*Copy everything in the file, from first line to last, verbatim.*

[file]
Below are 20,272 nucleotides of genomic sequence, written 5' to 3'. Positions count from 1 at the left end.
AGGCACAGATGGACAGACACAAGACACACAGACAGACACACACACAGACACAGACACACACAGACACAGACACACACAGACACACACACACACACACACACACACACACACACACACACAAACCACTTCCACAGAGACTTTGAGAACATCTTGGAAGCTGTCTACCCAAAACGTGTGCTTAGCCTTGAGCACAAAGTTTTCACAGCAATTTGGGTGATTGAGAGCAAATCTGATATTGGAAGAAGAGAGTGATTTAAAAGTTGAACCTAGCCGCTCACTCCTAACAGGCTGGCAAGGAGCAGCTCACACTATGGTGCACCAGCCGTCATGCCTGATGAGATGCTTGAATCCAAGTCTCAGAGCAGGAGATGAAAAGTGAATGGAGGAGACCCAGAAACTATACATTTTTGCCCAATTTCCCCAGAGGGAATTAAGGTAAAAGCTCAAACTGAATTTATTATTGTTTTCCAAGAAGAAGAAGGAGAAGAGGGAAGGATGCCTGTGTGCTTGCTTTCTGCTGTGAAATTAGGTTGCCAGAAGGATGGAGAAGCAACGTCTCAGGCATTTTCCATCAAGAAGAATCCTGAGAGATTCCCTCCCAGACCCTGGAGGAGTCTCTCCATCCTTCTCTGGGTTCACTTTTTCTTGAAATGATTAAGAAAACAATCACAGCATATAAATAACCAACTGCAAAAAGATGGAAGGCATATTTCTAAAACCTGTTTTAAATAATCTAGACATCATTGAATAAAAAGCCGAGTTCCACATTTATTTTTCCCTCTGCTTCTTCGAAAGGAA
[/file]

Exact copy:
Below are 20,272 nucleotides of genomic sequence, written 5' to 3'. Positions count from 1 at the left end.
AGGCACAGATGGACAGACACAAGACACACAGACAGACACACACACAGACACAGACACACACAGACACAGACACACACAGACACACACACACACACACACACACACACACACACACACACAAACCACTTCCACAGAGACTTTGAGAACATCTTGGAAGCTGTCTACCCAAAACGTGTGCTTAGCCTTGAGCACAAAGTTTTCACAGCAATTTGGGTGATTGAGAGCAAATCTGATATTGGAAGAAGAGAGTGATTTAAAAGTTGAACCTAGCCGCTCACTCCTAACAGGCTGGCAAGGAGCAGCTCACACTATGGTGCACCAGCCGTCATGCCTGATGAGATGCTTGAATCCAAGTCTCAGAGCAGGAGATGAAAAGTGAATGGAGGAGACCCAGAAACTATACATTTTTGCCCAATTTCCCCAGAGGGAATTAAGGTAAAAGCTCAAACTGAATTTATTATTGTTTTCCAAGAAGAAGAAGGAGAAGAGGGAAGGATGCCTGTGTGCTTGCTTTCTGCTGTGAAATTAGGTTGCCAGAAGGATGGAGAAGCAACGTCTCAGGCATTTTCCATCAAGAAGAATCCTGAGAGATTCCCTCCCAGACCCTGGAGGAGTCTCTCCATCCTTCTCTGGGTTCACTTTTTCTTGAAATGATTAAGAAAACAATCACAGCATATAAATAACCAACTGCAAAAAGATGGAAGGCATATTTCTAAAACCTGTTTTAAATAATCTAGACATCATTGAATAAAAAGCCGAGTTCCACATTTATTTTTCCCTCTGCTTCTTCGAAAGGAA